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January 7, 2007

Piquillo pepper (Recipe: stuffed pepper tapas) {vegetarian, gluten-free}

Piquillo

Say this three times fast:

PETER PIPER PICKED A PECK OF PIQUILLO PEPPERS.
PETER PIPER PICKED A PECK OF PIQUILLO PEPPERS.
PETER PIPER PICKED A PECK OF PIQUILLO PEPPERS.

No matter how tongue-tied you get, piquillo peppers — a relatively new addition to The Perfect Pantry — are worth it.

Sweet piquillos hail from the Navarre region of northern Spain, where they grow only in the Ebro River Valley. Designated with a Denominacion de Origen, these distinctive peppers are short (two inches) and pointed (the word piquillo means "little beak"), in a triangular shape. Harvested during September and October, the peppers are hand-picked, then slow-roasted over a beechwood fire. As they roast, the peppers expel up to 60 percent of their water, concentrating the sweet, rich flavor. Then the peppers are peeled and seeded, but never rinsed, which means that you'll occasionally find bits of the blackened skin still attached when you open the package.

I never see fresh piquillos in the markets here; if I do, I will try roasting them slowly, like the tomatoes I roast and freeze every summer.

Thanks to the current popularity of Spanish food (especially the tapas style of dining), piquillos in cans or jars are available in most gourmet shops and from these online sources. You can always substitute roasted red bell peppers, from the Italian food aisle in the supermarket. (It's easy, though time-consuming, to roast your own; use the more meaty Holland red peppers, which yield a sweeter taste.) I go the other way; I substitute piquillos for roasted red peppers, because to me the taste seems more vibrant.

Piquillos, like all peppers, are high in vitamins C, E, A, and B complex, as well as carotene and fiber.

At tapas bars, piquillos stuffed with crab, or with potato salad, or with tuna or chickpeas, are one of the classic offerings. Creative cooks use them in tartines, rice, soup, pizza, and, of course, stuffed. I love piquillos in paella and on paella.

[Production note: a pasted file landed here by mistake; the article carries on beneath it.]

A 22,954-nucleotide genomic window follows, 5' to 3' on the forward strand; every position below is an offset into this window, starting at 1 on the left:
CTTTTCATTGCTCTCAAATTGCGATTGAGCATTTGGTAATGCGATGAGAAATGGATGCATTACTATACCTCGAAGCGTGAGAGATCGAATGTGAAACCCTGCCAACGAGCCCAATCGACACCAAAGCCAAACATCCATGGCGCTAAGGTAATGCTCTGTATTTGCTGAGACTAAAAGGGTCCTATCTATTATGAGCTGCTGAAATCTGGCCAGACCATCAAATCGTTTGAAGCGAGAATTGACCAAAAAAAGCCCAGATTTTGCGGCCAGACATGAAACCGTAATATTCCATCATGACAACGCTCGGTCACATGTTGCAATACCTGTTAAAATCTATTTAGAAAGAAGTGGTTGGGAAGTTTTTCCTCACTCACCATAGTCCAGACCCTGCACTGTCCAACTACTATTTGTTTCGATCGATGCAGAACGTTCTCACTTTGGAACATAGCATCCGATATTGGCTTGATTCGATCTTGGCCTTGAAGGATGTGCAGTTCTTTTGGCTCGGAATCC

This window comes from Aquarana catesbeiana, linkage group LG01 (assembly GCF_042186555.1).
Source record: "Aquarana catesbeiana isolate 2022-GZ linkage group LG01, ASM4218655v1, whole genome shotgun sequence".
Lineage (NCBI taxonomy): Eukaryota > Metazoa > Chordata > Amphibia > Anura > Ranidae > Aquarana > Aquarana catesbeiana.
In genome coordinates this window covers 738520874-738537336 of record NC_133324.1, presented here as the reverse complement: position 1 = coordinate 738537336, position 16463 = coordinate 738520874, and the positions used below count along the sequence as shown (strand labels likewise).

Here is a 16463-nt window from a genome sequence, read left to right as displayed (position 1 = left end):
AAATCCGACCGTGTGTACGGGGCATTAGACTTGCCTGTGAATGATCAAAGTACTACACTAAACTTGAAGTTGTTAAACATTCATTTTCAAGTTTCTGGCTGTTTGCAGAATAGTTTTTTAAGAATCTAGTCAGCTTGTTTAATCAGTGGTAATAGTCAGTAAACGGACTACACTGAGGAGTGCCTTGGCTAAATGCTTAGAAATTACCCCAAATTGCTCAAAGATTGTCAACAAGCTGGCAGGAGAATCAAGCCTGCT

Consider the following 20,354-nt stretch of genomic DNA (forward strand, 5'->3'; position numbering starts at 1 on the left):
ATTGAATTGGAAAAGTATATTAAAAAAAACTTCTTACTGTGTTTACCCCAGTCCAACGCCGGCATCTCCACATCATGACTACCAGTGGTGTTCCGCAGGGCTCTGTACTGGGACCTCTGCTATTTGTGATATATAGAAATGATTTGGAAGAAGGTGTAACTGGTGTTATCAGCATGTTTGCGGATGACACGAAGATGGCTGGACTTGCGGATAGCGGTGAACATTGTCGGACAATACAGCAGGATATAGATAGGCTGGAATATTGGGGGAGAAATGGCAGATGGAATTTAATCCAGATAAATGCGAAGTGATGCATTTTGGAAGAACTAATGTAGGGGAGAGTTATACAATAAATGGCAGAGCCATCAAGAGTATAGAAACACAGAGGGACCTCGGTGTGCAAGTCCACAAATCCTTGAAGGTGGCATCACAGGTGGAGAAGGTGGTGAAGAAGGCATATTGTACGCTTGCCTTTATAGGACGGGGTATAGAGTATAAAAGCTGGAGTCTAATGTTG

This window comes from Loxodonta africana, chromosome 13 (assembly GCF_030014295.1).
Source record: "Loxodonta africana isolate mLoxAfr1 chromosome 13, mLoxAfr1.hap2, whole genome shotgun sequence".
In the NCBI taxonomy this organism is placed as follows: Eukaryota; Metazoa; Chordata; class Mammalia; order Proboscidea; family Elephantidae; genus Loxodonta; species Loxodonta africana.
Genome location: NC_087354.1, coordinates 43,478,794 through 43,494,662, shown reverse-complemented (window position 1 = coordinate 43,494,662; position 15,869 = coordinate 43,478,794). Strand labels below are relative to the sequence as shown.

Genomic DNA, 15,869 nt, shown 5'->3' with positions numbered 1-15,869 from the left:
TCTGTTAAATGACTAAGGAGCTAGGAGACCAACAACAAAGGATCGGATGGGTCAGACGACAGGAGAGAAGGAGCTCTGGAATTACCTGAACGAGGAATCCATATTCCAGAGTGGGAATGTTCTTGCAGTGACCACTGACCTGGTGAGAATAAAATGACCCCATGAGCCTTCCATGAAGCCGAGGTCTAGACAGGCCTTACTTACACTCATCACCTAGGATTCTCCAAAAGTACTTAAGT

Stuffed pepper tapas

Makes 8 peppers, as part of a tapas meal; or serves 8 as an appetizer.

Ingredients

8 whole piquillo peppers, drained (reserve the oil)
7 oz boursin cheese (or herbed goat cheese plus 1 clove minced garlic), at room temperature
1 tsp fresh lemon juice
1 tsp fresh mint, minced
1/4 cup kalamata or black Nicoise olives, roughly chopped
A few sprigs of flat-leaf parsley

Directions

Dry the peppers and set on a rimmed sheet pan. Combine remaining ingredients in a small food processor, and pulse, adding the reserved pepper oil one tsp at a time to achieve a soft consistency. Stuff the peppers, place under the broiler for 2-3 minutes, until cheese just begins to melt slightly. Remove, and sprinkle with fresh parsley leaves. Serve warm or at room temperature.

[Printer-friendly recipe.]

Comments

I was in Spain two years ago with my husband, and these peppers were indeed part of every Tapas Bar offering. Mostly stuffed with tuna in my experience. Lydia, your cheese filling sounds wonderful. I now go in search of piquillo peppers!

Boursin cheese, kalamata olives and roasted peppers: Have I died and gone to heaven?

Lydia, that is a great combination!

we never see piquillo peppers in the markets in Spain, they go straight from the field to the tins, as far as I know.

Lobstersquad, thanks for visiting! Now I know why we never see fresh piquillos here, either.

Hint to gardening friends: Wouldn't it be nice to grow some next season?

Followed Ximena's instructions here - these piquillos sound utterly yummy!!

Pille, welcome to The Perfect Pantry. I love Ximena's blog (Lobstersquad), and I love yours, too. Hope my readers will follow the trail to Nami-Nami.

LOL! I laughed when I read the tongue twister being revised here. I can remember how I was able to memorize the original version of the tongue twister when I was still a grader. It only took me seconds to memorize it and until now I can deliver it properly.

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About The Perfect Pantry®

  • My name is Lydia Walshin. From my log house kitchen in rural northwest Rhode Island, I share recipes that use what we keep in our pantries, the usual and not-so-usual ingredients that spice up our lives.

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